• Transmit own info only, Transmit with max power, Can transmit simultaneously with other nodes, Interference treatment: noise (SIC not allowed) or SIC

    • Given a protocol, many Tx schemes are possible

  • Basic rate matrix: each Tx scheme has a rate matrix

    • The less restrictive Tx protocol, the larger the collection of rate matrices and vice versa

Capacity Regions for Wireless Ad Hoc Networks, CWC @ Univ. of Oulu


Capacity region definition
Capacity Region: Definition

  • Capacity region: Convex Hull of all basic rate matrices such that the weighted sums have NO negative off-diagonal elements

    • Describes the net flow of the info in the NW

  • Uniform Capacity, Cu= Rmax× n(n−1) with Rmaxlargest R given the matrix is in the capacity region:

Capacity Regions for Wireless Ad Hoc Networks, CWC @ Univ. of Oulu


Network parameters
Network Parameters

  • Nodes: 5 uniformly distributed in box [-10m , 10m]×[-10m , 10m]

  • Gij= K·Sij ·(d0/dij)a, K=10-6, d0 =10m, a=4

  • Sij(shadowing) lognormal with µ= 0dB and s= 8 db

  • Pj= 0.1W ; hj= 10-11 W/Hz

  • Bandwidth: W = 106 Hz

  • rij=f(gij) =W log2(1+gij)

Capacity Regions for Wireless Ad Hoc Networks, CWC @ Univ. of Oulu


Capacity single hop routing no spatial reuse
Capacity: Single-Hop Routing, No Spatial Reuse

  • Only one transmits at a time: # of schemes is Na= n(n−1)+1

  • Associated rate matrices : (Ra)i , i= 1 … Na

  • uniform capacity : 0.83 Mbps

  • Slice of capacity region (see a) in p. 16)

    • Only nodes A1 and A3 send data

    • Straight line – no spatial reuse, transmission only between one source-destination point at any time

Capacity Regions for Wireless Ad Hoc Networks, CWC @ Univ. of Oulu


Capacity multi hop routing no spatial reuse
Capacity: Multi-Hop Routing, No Spatial Reuse

  • Only one transmits at a time

  • N nodes in the system, each has n-1 different possible receivers and n possible nodes to forward data

    • # of schemes is Nb= n2(n−1)n+1

  • Uniform capacity : 2.85 Mbps (242% increase)

  • Slice of capacity region (see b in figure, p. 16)

    • Straight line again – no spatial reuse, transmission only between one source-destination point at any time

    • Significant capacity increase: multiple hops over favourable channels instead of transmitting directly over paths with small gains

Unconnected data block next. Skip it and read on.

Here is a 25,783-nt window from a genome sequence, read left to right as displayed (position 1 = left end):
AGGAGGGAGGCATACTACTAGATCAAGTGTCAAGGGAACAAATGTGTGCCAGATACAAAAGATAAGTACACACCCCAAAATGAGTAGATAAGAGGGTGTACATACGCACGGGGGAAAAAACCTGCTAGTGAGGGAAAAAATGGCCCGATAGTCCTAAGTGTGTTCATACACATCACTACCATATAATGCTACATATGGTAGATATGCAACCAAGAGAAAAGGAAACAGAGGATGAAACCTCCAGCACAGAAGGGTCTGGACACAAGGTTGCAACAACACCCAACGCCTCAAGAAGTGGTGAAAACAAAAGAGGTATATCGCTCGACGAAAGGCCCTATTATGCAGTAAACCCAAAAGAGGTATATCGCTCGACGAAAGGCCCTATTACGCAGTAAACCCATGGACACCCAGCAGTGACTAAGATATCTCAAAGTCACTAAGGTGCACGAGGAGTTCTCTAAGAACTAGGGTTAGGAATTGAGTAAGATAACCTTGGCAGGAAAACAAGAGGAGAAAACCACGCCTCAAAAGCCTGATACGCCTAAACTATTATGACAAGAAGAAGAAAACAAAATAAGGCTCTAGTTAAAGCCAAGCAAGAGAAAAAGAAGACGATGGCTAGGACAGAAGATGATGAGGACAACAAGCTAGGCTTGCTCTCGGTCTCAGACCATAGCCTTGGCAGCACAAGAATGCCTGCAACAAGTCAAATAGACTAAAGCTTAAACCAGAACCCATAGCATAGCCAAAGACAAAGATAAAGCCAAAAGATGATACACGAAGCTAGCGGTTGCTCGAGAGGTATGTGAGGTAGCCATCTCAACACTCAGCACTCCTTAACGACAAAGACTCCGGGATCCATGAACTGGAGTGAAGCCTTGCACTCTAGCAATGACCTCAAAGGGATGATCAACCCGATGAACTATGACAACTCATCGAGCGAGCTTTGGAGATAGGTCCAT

Capacity Regions for Wireless Ad Hoc Networks, CWC @ Univ. of Oulu


Capacity multi hop routing with spatial reuse
Capacity: Multi-Hop Routing, with Spatial Reuse

  • Multiple active connections allowed at any time

  • # of schemes is

  • Uniform capacity : 3.58 Mbps (26% increase)

  • Slice of capacity region (see c in figure, p. 16)

    • No longer a straight line, NW can use spatial reuse to maintain multiple active transmissions (directly or over multihop)

Capacity Regions for Wireless Ad Hoc Networks, CWC @ Univ. of Oulu


Capacity figures
Capacity Figures

(a) Single-hop, No spatial reuse

(b) Multihop, no spatial reuse

(c) Multihop, spatial reuse

(d) 2-level power cntrl added to (c)

(e) Succs. interference cancellation

Capacity Regions for Wireless Ad Hoc Networks, CWC @ Univ. of Oulu


Fading and mobility increase capacity
Fading and Mobility Increase Capacity

  • Time varying flat fading channel

  • Capacity increases as the # of fading states increases

    • a) % b) one fading state

    • c) 2 fading states

    • d) 10 fading states

    • e) 15 fading states

M different fading states

Capacity Regions for Wireless Ad Hoc Networks, CWC @ Univ. of Oulu


Conclusions
Conclusions

  • Mathematical framework developed for finding capacity regions for AdHoc/multihop NWs under time-division routing and given transmission protocol

  • Network performance shown to be improved by:

    • Multihop routing, spatial reuse and interference cancellation

    • Fading and node mobility

Capacity Regions for Wireless Ad Hoc Networks, CWC @ Univ. of Oulu